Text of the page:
In the wake of the U.S. Supreme Court’s landmark decision to legalize same-sex marriage across the country, a group of Ohio lawmakers has introduced legislation to provide an added layer of protection to clergy and religious organizations.
House Bill 70, the Ohio Pastor Protection Act, says that no licensed minister or religious institution is required to solemnize a marriage.
The bill has 32 co-sponsors, including State Reps. Andrew Brenner, R-Powell, and Margaret Ann Ruhl, R-Mount Vernon.
“We just want to make sure we protect our pastors and their right to refuse any couple,” said Ruhl.
While Brenner said he believes the First Amendment already provides clergy and religious institutions with the protections in the bill, it was done at the request of the religious community.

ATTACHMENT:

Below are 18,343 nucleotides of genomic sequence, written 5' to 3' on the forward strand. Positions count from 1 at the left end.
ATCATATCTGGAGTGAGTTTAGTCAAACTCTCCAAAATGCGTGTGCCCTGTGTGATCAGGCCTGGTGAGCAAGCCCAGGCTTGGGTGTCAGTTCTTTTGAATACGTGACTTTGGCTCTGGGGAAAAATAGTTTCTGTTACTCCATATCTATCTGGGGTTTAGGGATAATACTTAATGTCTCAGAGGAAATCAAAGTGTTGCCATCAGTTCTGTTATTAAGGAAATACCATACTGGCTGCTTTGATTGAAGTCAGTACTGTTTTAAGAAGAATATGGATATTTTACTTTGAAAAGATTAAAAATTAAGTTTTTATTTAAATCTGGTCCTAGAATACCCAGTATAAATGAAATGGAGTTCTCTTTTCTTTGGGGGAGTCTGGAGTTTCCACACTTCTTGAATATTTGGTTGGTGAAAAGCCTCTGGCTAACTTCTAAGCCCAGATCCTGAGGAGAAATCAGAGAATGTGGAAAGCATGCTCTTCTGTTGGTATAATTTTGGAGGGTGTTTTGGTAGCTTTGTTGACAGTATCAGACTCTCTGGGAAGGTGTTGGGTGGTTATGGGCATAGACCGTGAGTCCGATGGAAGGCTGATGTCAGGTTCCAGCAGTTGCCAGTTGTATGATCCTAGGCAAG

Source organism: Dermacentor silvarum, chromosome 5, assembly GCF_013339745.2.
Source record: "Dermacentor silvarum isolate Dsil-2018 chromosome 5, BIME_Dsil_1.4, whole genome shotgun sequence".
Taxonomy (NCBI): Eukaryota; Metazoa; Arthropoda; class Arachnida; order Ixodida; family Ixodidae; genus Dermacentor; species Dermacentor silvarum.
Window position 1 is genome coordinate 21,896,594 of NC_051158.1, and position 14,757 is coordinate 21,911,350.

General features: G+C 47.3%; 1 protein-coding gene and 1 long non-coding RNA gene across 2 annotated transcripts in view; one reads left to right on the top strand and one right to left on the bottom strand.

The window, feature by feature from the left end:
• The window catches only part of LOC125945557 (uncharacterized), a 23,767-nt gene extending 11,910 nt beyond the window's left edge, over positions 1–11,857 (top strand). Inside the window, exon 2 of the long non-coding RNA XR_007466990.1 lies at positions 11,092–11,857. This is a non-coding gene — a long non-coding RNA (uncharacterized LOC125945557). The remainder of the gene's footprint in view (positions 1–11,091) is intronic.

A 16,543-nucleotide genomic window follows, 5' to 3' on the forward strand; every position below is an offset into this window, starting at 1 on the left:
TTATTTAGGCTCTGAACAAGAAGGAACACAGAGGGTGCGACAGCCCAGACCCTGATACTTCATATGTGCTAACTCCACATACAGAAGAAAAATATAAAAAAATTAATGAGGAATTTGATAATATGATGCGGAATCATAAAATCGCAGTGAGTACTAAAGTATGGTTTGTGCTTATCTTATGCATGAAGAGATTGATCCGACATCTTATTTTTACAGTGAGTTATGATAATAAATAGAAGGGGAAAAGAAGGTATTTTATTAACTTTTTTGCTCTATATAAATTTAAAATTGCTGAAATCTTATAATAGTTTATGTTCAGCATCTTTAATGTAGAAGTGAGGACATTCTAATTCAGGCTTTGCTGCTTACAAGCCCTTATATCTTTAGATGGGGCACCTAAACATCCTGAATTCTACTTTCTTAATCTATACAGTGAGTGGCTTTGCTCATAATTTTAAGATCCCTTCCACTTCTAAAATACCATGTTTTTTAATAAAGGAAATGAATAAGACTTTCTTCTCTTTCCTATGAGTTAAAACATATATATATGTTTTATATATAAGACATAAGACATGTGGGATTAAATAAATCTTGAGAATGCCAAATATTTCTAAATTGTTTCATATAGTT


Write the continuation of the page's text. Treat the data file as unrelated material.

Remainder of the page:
“This has more to do with the clergy,” he said. “They’re in panic mode. They are afraid. We have had a major outpouring of people concerned about it.”
The bill also says that a religious society is not required to provide any building or property to be used to host a marriage ceremony “if the marriage does not conform to ordained or licensed minister’s or religious society’s sincerely held religious beliefs.”
The bill does not prevent more progressive congregations from performing same-sex wedding ceremonies.
“If a church wants to have gay marriage, by all means let them do it,” Brenner said.
The bill also states that the clergy and religious institutions that refuse to perform the marriages are not subject to criminal or civil liability.
“I believe they are protected by the First Amendment,” said Brenner. “I think it’s more to help ease people’s minds.”
The bill does not touch on private organizations or businesses that refuse to participate in same-sex marriages, an issue that has caused controversy in other states.
The legislation has not been assigned to a committee.